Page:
X-linked Recessive: Red-Green Color Blindness, Hemophilia A
Genes are inherited from our biological parents in specific ways. One of the basic
patterns of inheritance of our genes is called X-linked recessive inheritance.
What is X-linked inheritance?
X-linked inheritance means that the gene causing the trait or the disorder is located
on the X chromosome. Females have two X chromosomes; males have one X and one Y. Genes
on the X chromosome can be recessive or dominant. Their expression in females and
males is not the same. Genes on the Y chromosome do not exactly pair up with the genes
on the X chromosome. X-linked recessive genes are expressed in females only if there
are two copies of the gene (one on each X chromosome). However, for males, there needs
to be only one copy of an X-linked recessive gene for the trait or disorder to be
expressed. For example, a woman can carry a recessive gene on one of the X chromosomes
unknowingly, and pass it on to a son, who will express the trait:
There is a 50% chance that daughters carry the gene and can pass it to the next generation.
There is a 50% chance that a daughter will not carry the gene and, therefore, cannot
pass it on. There is a 50% chance that sons do not have the gene and will be healthy.
However, there is a 50% chance that a son will have inherited the gene and will express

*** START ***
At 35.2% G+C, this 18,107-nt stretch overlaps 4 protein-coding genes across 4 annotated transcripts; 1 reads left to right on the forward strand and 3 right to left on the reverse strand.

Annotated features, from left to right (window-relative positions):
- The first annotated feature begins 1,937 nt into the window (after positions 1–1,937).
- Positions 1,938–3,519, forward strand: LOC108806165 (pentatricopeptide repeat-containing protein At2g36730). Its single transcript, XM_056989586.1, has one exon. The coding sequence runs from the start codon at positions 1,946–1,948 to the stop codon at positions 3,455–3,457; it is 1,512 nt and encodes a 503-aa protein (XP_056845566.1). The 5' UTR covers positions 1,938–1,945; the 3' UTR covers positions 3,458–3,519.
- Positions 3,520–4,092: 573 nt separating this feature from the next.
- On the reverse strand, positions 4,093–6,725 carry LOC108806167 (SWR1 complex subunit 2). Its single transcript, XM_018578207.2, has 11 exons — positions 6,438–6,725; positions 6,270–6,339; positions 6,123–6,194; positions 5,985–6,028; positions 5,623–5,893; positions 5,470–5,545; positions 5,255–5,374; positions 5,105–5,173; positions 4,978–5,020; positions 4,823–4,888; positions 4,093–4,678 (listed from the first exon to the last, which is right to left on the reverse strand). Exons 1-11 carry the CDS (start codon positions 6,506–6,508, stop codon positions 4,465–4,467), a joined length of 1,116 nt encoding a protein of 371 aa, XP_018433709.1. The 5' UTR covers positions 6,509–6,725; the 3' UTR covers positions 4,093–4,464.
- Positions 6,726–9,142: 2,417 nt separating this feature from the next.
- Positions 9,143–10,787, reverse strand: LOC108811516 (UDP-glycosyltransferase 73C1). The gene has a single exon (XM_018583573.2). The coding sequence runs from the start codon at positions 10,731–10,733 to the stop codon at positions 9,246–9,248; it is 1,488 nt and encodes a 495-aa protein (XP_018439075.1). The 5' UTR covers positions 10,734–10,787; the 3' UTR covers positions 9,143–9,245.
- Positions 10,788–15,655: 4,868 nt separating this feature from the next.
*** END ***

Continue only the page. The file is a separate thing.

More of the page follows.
the trait or disorder.
What are some of the different types of X-linked recessive conditions?
Examples of X-linked recessive conditions include red-green color blindness and hemophilia
Red-green color blindness. Red-green color blindness means that a person cannot distinguish shades of red and
green (usually blue-green), but their ability to see is normal. There are no serious
complications; however, those affected may not be considered for certain occupations
involving transportation or the Armed Forces where color recognition is required.
Males are affected more often than females, because the gene is located on the X chromosome.
Hemophilia A. Hemophilia A is a disorder where the blood cannot clot properly due to a deficiency
of a clotting factor called Factor VIII. This results in abnormally heavy bleeding
that will not stop, even from a small cut. People with hemophilia A bruise easily
and can have internal bleeding into their joints and muscles. The occurrence of hemophilia
A (Factor VIII deficiency) is around 1 in 4500 live male births worldwide. The occurrence
of hemophilia B (Factor IX deficiency) is one in 20,000 live male births worldwide.
Hemophilia A accounts for most cases. Treatment is available by infusion of Factor
VIII (blood transfusion). Female carriers of the gene may show some mild signs of
Factor VIII deficiency, such as bruising easily or taking longer than usual to stop
bleeding when cut. However, not all female carriers present these symptoms. One-third
of all cases are thought to be new mutations in the family (not inherited from the